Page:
The Piedmont Pan
In April 2006, Mike Willsey from South Carolina posted a message on
The Virtual Weber Bulletin Board about something he created called
the Piedmont Pan. It's two Brinkmann charcoal pans screwed together with
an air space in between.
The bottom pan deflects the heat from the fire
below, creating the normal, indirect cooking environment in the Weber Bullet. The
air space between the two pans prevents the top pan from getting too
- If using the top pan empty, the fat that drips into the pan won't
- If using water in the top pan, it will not evaporate as
usual, but you also get less temperature control "insurance" as a
- If using sand in
the top pan, you won't get as much radiant heat on the meat cooking
on the bottom cooking grate
Most people use the
Piedmont Pan empty—no water or sand in the top pan. Most will line the
top pan with two layers of aluminum foil for easy cleanup. Others put
balls of aluminum foil in the top pan followed by two layers of aluminum
foil for easy cleanup. The foil balls are said to create another
insulating air space.
Although I'm not a big
advocate of the Piedmont Pan, it is a popular project for many WSM
owners, so that's why it's featured in this article.
To learn more about the
purpose of the water pan and variations when using it, see
Using A Water Pan In The WSM. For other
water pan mods, see Water Pan Modifications.
always...click on any of the pictures to
view a larger image.
Purchase The Hardware
You'll need the
following hardware for this project:
- 2 Brinkmann charcoal
- 3 1/4"-20 x 1-1/4"
long round head machine screws
- 6 1/4" flat
- 9 1/4"-20 hex nuts
- 3 1/4"-20 wing
The Brinkmann charcoal
pans can be ordered from Brinkmann at 800-468-5252
or from the
Brinkmann website. The part number
is 114-0002-0. The pans are also available at stores and online
retailers that sell Brinkmann smoker replacement parts. As shown in
Picture 2, retailers sometimes sell the pan as part number 812-0002-0
and UPC code 39953-10191.
The price of each pan
is $4 to $14 depending on where you purchase it.
Do not purchase Brinkmann water pans by mistake! The water pans are
too small to hang from the grill strips inside the Weber Bullet.
The screws, nuts,
washers, and wing nuts don't have to be any special material. I paid
less than $3 for the parts shown here.
Drill The Alignment
Insert one bowl inside
the other and clamp them together in preparation for drilling holes.
Using a very small
metal drill bit, drill an alignment hole through the rim of the bowls.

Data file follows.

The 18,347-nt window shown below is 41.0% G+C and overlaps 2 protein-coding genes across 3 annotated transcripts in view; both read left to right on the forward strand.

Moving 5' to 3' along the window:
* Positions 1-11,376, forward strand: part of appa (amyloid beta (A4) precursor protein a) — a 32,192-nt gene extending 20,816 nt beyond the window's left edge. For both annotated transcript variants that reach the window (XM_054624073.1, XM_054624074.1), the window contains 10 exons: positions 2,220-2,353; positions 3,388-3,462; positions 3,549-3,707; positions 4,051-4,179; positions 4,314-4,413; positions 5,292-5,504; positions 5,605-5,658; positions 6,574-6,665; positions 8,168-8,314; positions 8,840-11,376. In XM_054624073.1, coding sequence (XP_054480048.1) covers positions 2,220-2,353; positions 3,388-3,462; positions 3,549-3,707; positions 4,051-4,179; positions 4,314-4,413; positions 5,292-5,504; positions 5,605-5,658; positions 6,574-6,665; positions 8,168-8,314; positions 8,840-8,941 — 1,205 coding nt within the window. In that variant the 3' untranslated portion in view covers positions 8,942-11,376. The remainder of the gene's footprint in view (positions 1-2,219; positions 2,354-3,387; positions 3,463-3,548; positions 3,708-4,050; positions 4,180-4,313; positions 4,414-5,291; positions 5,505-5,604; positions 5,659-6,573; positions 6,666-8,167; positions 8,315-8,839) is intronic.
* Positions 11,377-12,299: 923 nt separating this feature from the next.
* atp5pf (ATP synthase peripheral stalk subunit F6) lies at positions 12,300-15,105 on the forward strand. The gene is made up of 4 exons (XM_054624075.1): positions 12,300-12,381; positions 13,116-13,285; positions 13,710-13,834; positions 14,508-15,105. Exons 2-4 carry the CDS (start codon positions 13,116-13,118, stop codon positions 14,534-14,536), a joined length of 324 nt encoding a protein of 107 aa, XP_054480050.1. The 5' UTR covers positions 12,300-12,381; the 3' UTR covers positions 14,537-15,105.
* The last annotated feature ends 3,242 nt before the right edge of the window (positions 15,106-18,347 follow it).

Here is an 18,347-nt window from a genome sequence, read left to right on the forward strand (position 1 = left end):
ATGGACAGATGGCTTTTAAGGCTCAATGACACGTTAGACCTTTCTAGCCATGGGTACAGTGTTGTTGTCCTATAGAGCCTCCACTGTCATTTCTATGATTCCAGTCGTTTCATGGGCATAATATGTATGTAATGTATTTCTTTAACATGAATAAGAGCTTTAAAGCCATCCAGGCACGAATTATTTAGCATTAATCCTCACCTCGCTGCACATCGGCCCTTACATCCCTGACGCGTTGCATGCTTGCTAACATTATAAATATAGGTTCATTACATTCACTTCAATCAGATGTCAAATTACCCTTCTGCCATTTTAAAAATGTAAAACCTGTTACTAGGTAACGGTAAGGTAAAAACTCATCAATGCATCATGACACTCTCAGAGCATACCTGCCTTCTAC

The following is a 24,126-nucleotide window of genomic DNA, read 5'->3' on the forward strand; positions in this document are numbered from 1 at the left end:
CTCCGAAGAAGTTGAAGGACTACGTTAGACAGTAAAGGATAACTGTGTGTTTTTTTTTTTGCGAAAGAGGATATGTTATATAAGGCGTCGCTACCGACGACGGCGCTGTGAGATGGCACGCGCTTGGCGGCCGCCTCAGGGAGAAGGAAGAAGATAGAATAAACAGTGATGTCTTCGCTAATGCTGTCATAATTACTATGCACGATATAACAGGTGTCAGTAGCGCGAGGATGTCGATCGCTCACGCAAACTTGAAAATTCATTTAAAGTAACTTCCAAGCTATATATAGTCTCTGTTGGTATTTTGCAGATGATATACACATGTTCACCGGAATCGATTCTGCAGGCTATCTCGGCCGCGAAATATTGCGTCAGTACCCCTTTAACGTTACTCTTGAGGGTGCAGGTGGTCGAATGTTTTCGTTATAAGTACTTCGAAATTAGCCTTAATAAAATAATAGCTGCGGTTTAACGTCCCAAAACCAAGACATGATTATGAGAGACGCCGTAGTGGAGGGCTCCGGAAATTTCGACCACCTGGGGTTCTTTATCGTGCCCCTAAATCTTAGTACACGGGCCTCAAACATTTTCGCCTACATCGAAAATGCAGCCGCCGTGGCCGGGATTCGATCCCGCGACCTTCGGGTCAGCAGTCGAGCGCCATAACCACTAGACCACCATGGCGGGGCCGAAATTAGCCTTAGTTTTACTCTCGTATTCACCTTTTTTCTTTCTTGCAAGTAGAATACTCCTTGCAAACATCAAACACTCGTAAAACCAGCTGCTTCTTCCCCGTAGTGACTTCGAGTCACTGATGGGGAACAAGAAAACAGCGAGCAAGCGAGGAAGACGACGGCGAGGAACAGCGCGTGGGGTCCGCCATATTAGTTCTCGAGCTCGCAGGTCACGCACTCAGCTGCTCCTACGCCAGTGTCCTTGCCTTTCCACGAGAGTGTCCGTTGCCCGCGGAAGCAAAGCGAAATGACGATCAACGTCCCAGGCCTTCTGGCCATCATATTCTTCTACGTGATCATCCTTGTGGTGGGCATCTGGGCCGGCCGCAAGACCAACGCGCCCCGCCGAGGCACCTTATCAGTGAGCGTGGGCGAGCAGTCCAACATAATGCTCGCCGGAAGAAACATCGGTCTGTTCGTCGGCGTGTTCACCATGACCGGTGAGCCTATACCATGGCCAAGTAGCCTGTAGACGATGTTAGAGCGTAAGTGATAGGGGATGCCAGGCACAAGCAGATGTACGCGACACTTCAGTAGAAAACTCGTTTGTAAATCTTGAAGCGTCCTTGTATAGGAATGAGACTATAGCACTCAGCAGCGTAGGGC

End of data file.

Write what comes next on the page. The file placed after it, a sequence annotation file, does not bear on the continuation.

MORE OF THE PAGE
These holes act as witness marks to help you realign the bowls in the
event you take them apart for cleaning.
Drill Three Holes To
Accept The Screws
With the bowls still
clamped together, and using a 1/4" metal drill bit, drill three holes in
the center of the rim—one hole at the 12 o'clock position, one at the 4
o'clock position, and one at the 8 o'clock position.
Remove the clamps,
separate the two bowls, and remove any sharp burrs around the holes.
Picture 2 shows how the
bowls look after drilling the holes.
Install The Fastening
Insert a screw and a
washer through the top of one of the bowls (Picture 1).
Flip the bowl over and
put three hex nuts on the screw, tightening each as you put it on
Repeat these steps for
the remaining two holes.
Using the alignment holes to
ensure the bowls are lined up properly, place the second bowl over the
Put a washer and wing
nut on each screw and hand tighten (Picture 3).
The Finished Project
Here's how the Piedmont
Pan looks after assembly. The wing nuts allow for easy disassembly for
washing, if necessary.
As shown in Picture 2,
the Piedmont Pan sits just fine on the grill straps inside the WSM and
does not interfere with the position of the bottom cooking grate.
But What About...
- Using stainless
steel hardware: If you want to pay the higher price, feel free to do
- Using four screws
instead of three: My hardware came in little bags of three screws,
three hex nuts, etc., so that's why I used three. Three is plenty
strong, but four would be just fine, too.
- Using two hex nuts
instead of three: Three hex nuts provides the maximum amount of air
space between the two bowls without interfering with the position of the
bottom cooking grate. Two hex nuts will work fine, too.
- Using copper tubing
as spacers: In the original instructions posted by Mike Willsey, he
used 3/4" pieces of copper tubing as spacers instead of hex nuts. Don't
bother using copper...hex nuts are cheaper and easier.
- Using a Brinkmann
charcoal pan and a WSM water pan: If you already own a Brinkmann
charcoal pan that you use instead of the stock WSM water pan because of
its larger water capacity and
more stable fit inside the WSM, I'm told you can use the WSM water pan
as the top pan in the Piedmont Pan configuration. You may have to drill
the holes a bit differently, and the length of screws and the number of
hex nuts used may be different.
Alternatives To The
together a Piedmont Pan is easy and inexpensive, but if you're not ready
to take the plunge just yet, or you're not convinced it's right for you,
try doing one of the following with the stock WSM water pan:
- Suspend a single
sheet of wide, heavy-duty aluminum foil inside the pan without
letting it touch the bottom. When cooking something like a turkey
that doesn't render more than a cup or two of drippings, this method
works just fine and the drippings will not burn.
- Place crumpled
balls of aluminum foil in the bottom of the pan, then cover with two
sheets of wide, heavy-duty aluminum foil. The top sheet of foil
catches the drippings and is discarded after use. The foil balls create the air space needed to keep the drippings from
burning. They also help support the weight of the drippings in the
foil above, which may be important if cooking six pork butts that
give off a lot of drippings.
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